Notes and Editorial Reviews
Contrary to Harold C. Schonberg's patronizing remarks about Felix Weingartner's creative output, recent releases from CPO prove that the noted conductor was a much better composer than he's given credit for. There's plenty in his First and Third string quartets to hold your attention. The former's Adagio assai alternates a plaintive, lyrical theme with animated, conversational material that prides itself on unexpected key changes. Also striking are the Scherzo's declamatory unison passages and a tender Trio theme cradled by an eerie, high-register accompaniment. The first movement's jaunty yet intense main theme returns in a more compressed manifestation at the fourth movement's outset, followed by a substantial Theme and Variations.
If you weld ample late-Romantic string textures onto Schubert's strange harmonic juxtapositions and vehement outbursts, you'll get the gist of Weingartner's Third quartet in its first two movements. The slow-movement introduction's Wagnerian sensibility quickly fades as the players excitingly accelerate into an Allegro giocoso that answers the musical question, "What would Reger sound like if he had Dvorák's knack for catchy tunes?"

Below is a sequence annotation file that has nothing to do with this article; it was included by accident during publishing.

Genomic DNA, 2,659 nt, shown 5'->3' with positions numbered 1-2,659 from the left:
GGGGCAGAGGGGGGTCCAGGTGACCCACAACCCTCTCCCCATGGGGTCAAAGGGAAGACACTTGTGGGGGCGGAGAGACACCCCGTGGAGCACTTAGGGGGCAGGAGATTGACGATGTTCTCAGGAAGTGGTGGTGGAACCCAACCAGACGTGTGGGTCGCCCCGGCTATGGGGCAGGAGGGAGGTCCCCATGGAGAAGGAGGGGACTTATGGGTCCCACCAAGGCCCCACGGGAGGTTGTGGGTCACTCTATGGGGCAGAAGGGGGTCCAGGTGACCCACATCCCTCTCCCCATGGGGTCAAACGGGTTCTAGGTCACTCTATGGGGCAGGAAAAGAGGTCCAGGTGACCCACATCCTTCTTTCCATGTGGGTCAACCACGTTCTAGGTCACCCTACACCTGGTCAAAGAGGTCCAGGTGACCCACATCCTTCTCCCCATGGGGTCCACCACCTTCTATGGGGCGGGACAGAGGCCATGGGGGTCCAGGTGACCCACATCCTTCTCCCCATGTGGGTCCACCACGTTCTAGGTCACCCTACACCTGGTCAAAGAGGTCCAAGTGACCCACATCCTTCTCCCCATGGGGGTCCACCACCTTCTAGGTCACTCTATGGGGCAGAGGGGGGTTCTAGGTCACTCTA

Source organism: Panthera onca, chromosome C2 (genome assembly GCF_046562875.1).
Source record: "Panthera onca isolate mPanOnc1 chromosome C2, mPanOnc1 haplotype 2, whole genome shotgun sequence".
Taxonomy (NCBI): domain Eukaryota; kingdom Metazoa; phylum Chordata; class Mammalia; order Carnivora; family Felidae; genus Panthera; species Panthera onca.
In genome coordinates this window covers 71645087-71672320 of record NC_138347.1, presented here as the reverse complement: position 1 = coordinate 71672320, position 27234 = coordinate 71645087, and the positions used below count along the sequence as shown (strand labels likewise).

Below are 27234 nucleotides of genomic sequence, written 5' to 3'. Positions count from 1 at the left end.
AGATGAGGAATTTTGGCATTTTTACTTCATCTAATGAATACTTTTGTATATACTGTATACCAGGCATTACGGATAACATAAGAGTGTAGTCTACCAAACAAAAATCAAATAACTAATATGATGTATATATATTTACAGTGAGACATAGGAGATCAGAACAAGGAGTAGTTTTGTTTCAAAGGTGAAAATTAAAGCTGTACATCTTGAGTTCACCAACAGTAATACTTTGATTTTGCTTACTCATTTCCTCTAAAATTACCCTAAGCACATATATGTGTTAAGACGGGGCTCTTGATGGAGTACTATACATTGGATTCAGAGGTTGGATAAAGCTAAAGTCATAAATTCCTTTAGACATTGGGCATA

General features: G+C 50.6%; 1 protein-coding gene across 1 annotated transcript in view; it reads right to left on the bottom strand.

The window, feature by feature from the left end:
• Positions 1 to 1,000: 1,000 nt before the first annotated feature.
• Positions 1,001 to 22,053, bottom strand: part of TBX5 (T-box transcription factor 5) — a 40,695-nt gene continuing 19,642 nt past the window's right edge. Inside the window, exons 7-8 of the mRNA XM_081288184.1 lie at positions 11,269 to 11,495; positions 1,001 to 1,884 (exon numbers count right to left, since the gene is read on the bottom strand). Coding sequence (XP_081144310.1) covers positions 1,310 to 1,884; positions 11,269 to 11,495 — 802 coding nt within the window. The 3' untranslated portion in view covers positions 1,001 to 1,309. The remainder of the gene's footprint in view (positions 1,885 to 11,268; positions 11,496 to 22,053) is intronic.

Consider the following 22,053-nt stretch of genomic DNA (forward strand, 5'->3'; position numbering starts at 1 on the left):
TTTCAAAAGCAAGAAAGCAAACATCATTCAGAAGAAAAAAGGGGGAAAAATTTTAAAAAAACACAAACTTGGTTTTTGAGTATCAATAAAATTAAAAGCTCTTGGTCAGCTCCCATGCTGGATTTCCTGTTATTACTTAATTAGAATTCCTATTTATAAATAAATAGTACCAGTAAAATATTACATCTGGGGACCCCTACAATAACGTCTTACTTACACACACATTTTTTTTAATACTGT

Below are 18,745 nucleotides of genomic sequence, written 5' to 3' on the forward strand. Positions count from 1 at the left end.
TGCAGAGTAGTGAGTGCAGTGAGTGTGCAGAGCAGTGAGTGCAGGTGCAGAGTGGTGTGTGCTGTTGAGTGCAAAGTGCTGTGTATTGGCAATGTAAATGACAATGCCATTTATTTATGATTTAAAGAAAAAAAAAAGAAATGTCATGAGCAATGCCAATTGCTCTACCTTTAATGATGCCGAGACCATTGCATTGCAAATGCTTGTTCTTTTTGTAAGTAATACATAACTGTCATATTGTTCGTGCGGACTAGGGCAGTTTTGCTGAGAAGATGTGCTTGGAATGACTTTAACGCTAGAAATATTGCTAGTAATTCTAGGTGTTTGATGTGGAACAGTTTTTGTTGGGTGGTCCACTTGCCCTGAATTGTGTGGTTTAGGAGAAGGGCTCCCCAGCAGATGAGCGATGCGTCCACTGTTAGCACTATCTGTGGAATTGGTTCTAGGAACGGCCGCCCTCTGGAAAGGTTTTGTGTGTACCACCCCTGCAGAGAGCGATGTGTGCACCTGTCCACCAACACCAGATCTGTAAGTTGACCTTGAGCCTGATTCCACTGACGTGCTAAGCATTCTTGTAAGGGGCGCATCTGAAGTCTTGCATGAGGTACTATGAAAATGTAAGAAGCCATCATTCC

The Sarastro Quartett's polished and passionate performances make the most of the composer's wide range of moods without overdoing it. While the bright sonics take on a metallic, slightly monochrome edge in very loud moments, they still convey vivid impact. The German annotations read better in the original than in the rather awkward English translation. This disc is self-recommending to collectors who wish to explore the string quartet genre's obscure points of interest. I hope to write the same when Volume 2 arrives.
--Jed Distler, ClassicsToday.com
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